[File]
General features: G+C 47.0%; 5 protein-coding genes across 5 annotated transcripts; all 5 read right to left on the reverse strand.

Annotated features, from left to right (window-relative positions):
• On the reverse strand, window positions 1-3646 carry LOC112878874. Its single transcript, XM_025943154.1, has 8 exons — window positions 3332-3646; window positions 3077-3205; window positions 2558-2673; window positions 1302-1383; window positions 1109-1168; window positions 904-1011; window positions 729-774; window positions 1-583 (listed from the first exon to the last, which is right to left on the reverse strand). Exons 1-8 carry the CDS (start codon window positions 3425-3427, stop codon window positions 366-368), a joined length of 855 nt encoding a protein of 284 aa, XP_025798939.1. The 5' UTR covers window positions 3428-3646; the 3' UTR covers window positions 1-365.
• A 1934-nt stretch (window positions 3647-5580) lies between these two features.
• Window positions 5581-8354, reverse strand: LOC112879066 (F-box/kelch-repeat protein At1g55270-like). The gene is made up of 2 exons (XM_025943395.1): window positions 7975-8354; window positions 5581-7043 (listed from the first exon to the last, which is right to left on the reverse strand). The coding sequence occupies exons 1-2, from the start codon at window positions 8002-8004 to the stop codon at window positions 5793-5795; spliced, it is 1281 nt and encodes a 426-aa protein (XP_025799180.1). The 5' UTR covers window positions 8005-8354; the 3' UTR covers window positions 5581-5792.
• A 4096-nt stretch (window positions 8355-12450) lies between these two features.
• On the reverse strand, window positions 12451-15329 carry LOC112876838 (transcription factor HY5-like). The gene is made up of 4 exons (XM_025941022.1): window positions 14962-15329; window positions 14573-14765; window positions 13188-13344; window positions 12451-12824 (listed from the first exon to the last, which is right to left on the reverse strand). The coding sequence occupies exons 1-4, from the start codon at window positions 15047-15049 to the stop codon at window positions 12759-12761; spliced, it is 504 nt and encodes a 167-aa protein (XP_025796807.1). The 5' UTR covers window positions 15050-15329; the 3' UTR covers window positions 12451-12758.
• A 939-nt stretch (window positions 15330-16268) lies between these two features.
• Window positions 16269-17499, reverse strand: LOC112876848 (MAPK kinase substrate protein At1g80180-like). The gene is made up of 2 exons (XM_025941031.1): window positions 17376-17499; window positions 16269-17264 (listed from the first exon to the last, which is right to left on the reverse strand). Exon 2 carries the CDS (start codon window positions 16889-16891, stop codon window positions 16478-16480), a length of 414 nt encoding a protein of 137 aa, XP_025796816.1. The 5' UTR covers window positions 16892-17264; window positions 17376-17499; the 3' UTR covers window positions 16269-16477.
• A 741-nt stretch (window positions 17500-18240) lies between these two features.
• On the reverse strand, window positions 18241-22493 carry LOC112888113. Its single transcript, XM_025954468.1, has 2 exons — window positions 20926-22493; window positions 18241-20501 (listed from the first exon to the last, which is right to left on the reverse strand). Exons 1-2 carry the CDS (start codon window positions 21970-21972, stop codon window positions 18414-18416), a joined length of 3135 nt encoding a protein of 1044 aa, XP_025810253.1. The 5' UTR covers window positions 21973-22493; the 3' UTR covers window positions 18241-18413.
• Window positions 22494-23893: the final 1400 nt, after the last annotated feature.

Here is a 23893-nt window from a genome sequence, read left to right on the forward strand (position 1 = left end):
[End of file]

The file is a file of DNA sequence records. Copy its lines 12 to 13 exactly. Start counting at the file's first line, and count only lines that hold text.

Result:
• Window positions 22494-23893: the final 1400 nt, after the last annotated feature.

Here is a 23893-nt window from a genome sequence, read left to right on the forward strand (position 1 = left end):